The effective interaction between the centers of mass of linear chains (green), kont-free rings (black), trefoil-knotted (red) and fivefold-knotted rings, showing the nontrivial effects of topology.

Unusual features of depletion interactions in soft polymer-based colloids mixed with linear homopolymers

M. Camargo and C. N. Likos
SoftComp partner: Univ. Vienna, Austria
Physical Review Letters 104 (2010) 078301

Conventional wisdom has it that when non-adsorbing linear polymer chains are added to a suspension of big, colloidal particles, they bring about a so-called depletion attraction between the colloids, whose characteristics can be tuned by the size and concentration of the additives. In particular, the range of the attraction is set by the depletants' size, while its depth is controlled by their concentration. Whereas these features are certainly true for hard colloidal particles, Camargo and Likos demonstrated in the article above that this is not the case when the colloids are soft, polymer-based particles such as star polymers of microgels. In this case, which is very common in soft matter composites, the penetrability of the soft colloids leads to a novel and unusual form of depletion, whose range is essentially independent of the size of the depletants and it is rather determined by the properties of the depleted soft colloids. Further, it has been shown that these effects can all be captured in the framework of a previously suggested, ad-hoc model that describes the attractions by means of a Fermi-like distribution model, and the parameters of the latter have been mapped to physical characteristics of the soft mixtures.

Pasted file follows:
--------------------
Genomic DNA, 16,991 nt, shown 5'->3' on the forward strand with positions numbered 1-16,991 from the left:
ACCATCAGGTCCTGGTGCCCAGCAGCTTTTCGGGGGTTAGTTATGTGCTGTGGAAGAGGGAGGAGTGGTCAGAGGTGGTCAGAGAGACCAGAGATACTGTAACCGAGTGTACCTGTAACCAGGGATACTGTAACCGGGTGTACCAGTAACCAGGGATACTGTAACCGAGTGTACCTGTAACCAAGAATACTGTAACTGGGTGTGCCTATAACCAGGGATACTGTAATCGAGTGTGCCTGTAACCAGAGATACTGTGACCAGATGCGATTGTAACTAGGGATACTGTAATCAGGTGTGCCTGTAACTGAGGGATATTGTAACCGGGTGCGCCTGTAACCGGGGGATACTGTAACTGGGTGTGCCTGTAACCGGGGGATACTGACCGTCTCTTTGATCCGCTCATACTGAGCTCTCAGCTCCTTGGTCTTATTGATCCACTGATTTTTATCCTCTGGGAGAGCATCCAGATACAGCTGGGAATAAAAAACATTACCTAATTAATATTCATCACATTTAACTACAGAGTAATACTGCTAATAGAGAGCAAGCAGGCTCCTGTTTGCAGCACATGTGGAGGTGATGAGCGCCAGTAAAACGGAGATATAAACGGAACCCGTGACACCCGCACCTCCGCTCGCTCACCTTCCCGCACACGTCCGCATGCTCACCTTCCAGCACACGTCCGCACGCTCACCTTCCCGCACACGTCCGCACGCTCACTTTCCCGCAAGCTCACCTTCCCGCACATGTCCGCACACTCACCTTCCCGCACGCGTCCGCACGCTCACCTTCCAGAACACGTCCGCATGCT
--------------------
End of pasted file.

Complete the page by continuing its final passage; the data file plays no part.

The work has profited from the rich scientific environment and the presence of discussion partners within SOFTCOMP. One of the authors (M.C.) has also spent a two-month SOFTCOMP-financed exchange visit at the partner University of the Basque Country, working on a different but related problem together with Dr. A. J. Moreno.